In a statement issued Saturday to the Associated Press, Franklin said, “Justice, respect and what is right prevailed and one’s right to own their own self-image.”
Amazing Grace, about the singer’s album of the same name and heavily comprised of footage from a 1972 concert, was originally slated to be screened at Telluride on Friday night. However, Franklin, who says she rejected the use of this concert footage for years, filed an emergency injunction with the hopes of preventing its showing. On Friday, after Franklin filed her suit, U.S. District Judge John L. Kane issued the injunction, thereby canceling the screening.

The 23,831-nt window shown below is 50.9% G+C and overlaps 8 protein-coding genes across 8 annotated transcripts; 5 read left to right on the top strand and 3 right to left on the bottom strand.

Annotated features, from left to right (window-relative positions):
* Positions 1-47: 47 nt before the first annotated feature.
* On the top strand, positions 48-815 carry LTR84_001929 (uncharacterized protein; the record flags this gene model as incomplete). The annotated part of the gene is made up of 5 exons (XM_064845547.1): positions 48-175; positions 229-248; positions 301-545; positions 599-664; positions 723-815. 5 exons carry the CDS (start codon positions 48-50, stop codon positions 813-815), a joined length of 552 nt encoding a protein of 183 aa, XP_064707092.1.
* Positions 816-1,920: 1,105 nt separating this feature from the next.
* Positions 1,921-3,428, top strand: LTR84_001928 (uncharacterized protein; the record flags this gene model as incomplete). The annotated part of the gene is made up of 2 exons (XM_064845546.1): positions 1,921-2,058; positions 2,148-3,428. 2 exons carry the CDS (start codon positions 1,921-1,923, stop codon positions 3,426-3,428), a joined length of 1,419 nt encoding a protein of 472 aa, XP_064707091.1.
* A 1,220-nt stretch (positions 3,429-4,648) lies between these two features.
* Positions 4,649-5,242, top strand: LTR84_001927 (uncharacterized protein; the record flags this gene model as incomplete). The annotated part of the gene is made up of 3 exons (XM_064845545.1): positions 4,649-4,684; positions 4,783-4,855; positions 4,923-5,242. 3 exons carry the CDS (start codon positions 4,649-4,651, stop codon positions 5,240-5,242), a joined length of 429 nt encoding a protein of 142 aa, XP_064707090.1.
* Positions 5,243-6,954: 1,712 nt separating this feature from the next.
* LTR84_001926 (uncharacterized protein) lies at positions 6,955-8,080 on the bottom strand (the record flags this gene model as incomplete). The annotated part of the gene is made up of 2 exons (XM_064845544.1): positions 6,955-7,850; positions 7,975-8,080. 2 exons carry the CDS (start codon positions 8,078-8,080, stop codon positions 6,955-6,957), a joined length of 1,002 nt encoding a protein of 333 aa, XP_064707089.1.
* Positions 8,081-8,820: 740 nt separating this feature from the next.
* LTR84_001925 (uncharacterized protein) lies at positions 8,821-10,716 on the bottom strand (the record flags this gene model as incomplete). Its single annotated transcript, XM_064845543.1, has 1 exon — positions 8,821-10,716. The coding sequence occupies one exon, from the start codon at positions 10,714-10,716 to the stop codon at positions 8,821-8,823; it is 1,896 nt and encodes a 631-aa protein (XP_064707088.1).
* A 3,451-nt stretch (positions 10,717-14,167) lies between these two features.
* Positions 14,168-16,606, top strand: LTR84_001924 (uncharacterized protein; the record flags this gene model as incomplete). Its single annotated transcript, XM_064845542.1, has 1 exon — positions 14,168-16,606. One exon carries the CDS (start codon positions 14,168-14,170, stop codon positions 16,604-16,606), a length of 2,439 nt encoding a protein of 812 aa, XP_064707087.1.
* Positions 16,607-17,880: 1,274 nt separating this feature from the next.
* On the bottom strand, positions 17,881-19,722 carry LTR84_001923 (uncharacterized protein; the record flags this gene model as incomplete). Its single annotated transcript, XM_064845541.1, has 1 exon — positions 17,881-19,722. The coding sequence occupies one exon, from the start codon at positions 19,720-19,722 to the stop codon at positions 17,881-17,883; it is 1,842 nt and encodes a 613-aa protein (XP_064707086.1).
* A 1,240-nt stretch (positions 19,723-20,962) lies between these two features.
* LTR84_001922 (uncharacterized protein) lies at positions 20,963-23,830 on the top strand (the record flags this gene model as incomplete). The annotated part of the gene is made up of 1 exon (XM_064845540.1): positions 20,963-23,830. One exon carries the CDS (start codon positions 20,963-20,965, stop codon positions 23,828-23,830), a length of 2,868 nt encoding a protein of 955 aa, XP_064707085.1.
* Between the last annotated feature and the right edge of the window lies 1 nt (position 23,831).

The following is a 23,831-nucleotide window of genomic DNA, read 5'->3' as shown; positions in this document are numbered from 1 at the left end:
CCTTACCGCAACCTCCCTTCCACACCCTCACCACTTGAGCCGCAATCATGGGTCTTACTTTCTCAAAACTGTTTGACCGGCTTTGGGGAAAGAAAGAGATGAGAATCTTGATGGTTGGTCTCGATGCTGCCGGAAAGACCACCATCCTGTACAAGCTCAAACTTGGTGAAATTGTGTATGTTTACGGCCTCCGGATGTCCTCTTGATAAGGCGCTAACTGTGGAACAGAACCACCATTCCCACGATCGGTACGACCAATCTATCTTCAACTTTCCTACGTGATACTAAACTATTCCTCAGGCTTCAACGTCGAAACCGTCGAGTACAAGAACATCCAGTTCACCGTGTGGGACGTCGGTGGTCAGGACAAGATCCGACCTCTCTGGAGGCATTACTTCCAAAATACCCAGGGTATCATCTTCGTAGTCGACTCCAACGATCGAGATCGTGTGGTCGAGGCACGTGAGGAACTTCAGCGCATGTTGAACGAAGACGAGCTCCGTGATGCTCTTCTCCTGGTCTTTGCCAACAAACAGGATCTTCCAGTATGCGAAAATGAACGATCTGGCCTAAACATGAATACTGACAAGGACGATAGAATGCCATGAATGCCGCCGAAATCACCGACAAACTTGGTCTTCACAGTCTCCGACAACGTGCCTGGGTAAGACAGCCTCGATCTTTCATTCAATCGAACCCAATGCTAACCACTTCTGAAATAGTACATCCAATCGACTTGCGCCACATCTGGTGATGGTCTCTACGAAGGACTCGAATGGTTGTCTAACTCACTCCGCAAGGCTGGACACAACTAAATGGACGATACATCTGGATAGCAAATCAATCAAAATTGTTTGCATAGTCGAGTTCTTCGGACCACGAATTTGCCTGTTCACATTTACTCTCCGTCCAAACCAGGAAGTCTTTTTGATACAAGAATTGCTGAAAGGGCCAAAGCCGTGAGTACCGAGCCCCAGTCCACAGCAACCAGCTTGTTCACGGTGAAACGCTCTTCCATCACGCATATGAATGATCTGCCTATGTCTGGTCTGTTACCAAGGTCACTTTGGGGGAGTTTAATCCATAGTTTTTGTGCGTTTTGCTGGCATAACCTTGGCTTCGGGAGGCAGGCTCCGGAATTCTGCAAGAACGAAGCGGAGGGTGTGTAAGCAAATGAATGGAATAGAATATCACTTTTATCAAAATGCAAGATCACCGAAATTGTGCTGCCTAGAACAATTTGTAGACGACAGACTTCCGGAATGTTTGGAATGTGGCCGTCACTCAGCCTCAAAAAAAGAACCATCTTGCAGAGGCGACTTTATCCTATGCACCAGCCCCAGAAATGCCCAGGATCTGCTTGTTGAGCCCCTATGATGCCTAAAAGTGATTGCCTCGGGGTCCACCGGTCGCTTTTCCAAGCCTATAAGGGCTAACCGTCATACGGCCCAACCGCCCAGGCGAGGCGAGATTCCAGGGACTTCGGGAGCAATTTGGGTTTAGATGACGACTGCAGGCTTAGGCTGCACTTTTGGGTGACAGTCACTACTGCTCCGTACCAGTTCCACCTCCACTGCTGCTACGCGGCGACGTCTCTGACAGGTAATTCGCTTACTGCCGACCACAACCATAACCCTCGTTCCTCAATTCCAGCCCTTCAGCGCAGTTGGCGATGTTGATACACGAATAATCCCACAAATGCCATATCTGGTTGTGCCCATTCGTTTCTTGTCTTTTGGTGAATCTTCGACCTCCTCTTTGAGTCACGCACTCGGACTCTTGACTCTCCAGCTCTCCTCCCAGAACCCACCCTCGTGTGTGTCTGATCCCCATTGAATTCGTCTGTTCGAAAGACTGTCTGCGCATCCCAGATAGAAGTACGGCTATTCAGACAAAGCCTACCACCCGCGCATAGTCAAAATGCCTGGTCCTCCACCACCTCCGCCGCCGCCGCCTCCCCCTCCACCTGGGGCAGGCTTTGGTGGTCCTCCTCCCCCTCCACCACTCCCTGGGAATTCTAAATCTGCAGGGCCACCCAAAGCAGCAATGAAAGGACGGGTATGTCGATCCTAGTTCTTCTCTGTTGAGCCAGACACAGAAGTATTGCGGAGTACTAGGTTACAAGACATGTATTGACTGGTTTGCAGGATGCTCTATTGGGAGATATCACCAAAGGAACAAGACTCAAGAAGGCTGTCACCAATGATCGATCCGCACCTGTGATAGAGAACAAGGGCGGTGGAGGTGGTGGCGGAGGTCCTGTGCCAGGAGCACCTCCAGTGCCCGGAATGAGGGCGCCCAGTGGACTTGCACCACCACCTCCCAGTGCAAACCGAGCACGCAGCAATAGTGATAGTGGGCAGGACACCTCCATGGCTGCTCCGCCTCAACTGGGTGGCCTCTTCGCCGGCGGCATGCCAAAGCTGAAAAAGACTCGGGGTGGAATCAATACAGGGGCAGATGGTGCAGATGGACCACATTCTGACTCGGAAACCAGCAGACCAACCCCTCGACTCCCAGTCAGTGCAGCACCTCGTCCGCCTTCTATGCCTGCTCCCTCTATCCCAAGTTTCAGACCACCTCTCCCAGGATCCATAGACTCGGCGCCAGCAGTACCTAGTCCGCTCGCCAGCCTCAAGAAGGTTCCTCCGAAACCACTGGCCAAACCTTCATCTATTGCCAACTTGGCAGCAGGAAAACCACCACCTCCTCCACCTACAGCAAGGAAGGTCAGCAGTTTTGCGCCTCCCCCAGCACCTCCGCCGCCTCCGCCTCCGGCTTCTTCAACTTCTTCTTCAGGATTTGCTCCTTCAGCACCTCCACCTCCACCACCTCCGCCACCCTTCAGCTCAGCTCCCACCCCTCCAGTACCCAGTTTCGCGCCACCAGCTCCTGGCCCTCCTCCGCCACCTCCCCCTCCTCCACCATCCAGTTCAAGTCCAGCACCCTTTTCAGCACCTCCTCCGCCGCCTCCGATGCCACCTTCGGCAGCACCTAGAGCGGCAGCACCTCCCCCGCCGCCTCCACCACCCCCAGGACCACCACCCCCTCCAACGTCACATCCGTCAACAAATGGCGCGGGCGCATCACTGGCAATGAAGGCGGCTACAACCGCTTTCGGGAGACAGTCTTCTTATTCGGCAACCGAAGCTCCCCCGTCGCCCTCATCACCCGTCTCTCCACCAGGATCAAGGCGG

Judge Kane’s order cited Franklin’s original agreement with Warner Bros., which required her consent for commercial use of the footage. It also reads, “a film that essentially recreates the entire concert experience is not fair use of the footage.”
The concert in question is of Franklin’s historic performance in a Los Angeles church. Sydney Pollack, who shot the footage, planned to have it shown in a Warner Bros. film but the project was shelved, though the studio kept the footage in its vault. Producers Alan Elliott, Stefan Nowicki, and Joey Carey picked it up with the intent of using it for Amazing Grace.
The screening at Telluride was replaced with another documentary called Sherpa, though Amazing Grace is scheduled to screen next week at the Toronto International Film Festival.